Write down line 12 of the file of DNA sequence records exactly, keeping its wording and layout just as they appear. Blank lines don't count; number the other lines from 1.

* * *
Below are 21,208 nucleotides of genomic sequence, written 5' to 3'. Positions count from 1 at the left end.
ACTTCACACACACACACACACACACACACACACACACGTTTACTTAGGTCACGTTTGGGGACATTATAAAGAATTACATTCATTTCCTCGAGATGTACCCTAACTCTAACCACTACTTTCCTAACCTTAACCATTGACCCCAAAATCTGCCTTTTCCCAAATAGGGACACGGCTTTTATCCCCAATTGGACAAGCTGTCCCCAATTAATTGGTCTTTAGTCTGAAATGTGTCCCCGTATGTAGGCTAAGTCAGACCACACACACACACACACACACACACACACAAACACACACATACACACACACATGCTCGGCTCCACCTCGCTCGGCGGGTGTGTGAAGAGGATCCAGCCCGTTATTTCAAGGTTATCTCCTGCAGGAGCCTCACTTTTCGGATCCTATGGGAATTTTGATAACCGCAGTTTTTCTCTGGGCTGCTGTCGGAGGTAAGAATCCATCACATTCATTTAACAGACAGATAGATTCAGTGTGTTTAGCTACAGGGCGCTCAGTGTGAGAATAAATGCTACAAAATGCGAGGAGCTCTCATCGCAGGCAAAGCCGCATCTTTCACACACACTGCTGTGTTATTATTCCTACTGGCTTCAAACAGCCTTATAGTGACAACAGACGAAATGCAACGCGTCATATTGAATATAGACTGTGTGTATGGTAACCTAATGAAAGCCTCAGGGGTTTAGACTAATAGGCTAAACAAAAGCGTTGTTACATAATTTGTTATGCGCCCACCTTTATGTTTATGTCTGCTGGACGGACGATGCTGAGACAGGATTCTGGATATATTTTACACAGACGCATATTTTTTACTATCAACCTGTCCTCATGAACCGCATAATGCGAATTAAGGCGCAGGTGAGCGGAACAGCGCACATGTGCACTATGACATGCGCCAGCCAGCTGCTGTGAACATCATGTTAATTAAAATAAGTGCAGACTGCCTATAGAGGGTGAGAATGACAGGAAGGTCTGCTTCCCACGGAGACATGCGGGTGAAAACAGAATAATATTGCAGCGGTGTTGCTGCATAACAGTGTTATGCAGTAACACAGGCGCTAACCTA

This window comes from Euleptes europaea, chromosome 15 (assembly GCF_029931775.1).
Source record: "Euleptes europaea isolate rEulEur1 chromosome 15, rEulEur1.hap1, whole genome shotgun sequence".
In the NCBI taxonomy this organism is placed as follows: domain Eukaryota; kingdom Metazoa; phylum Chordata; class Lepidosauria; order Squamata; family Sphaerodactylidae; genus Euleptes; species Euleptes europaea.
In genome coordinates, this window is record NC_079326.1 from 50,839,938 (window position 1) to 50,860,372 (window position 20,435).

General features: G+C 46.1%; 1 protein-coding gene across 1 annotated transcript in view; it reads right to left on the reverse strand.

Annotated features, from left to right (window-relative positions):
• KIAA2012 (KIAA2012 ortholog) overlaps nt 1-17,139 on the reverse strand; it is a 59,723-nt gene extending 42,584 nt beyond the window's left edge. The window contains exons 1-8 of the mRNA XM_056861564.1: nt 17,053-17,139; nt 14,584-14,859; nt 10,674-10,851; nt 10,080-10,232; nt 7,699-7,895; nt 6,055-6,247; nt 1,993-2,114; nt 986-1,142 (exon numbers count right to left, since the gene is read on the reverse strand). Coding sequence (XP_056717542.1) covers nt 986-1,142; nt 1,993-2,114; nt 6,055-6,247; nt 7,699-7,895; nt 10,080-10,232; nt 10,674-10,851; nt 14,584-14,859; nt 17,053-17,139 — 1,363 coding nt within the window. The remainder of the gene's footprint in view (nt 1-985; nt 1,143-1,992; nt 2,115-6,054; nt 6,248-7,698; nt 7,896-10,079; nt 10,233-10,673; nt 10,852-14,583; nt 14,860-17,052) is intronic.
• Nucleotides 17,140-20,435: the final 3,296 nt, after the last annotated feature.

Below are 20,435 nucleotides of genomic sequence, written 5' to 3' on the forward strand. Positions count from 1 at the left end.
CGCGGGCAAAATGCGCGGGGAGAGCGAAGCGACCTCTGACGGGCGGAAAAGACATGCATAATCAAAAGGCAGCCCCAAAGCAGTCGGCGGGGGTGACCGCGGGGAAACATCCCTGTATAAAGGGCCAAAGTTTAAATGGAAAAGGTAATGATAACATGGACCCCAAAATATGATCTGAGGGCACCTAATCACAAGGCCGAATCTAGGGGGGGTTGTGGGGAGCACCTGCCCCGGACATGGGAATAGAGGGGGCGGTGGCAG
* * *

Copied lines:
CGCGGGCAAAATGCGCGGGGAGAGCGAAGCGACCTCTGACGGGCGGAAAAGACATGCATAATCAAAAGGCAGCCCCAAAGCAGTCGGCGGGGGTGACCGCGGGGAAACATCCCTGTATAAAGGGCCAAAGTTTAAATGGAAAAGGTAATGATAACATGGACCCCAAAATATGATCTGAGGGCACCTAATCACAAGGCCGAATCTAGGGGGGGTTGTGGGGAGCACCTGCCCCGGACATGGGAATAGAGGGGGCGGTGGCAG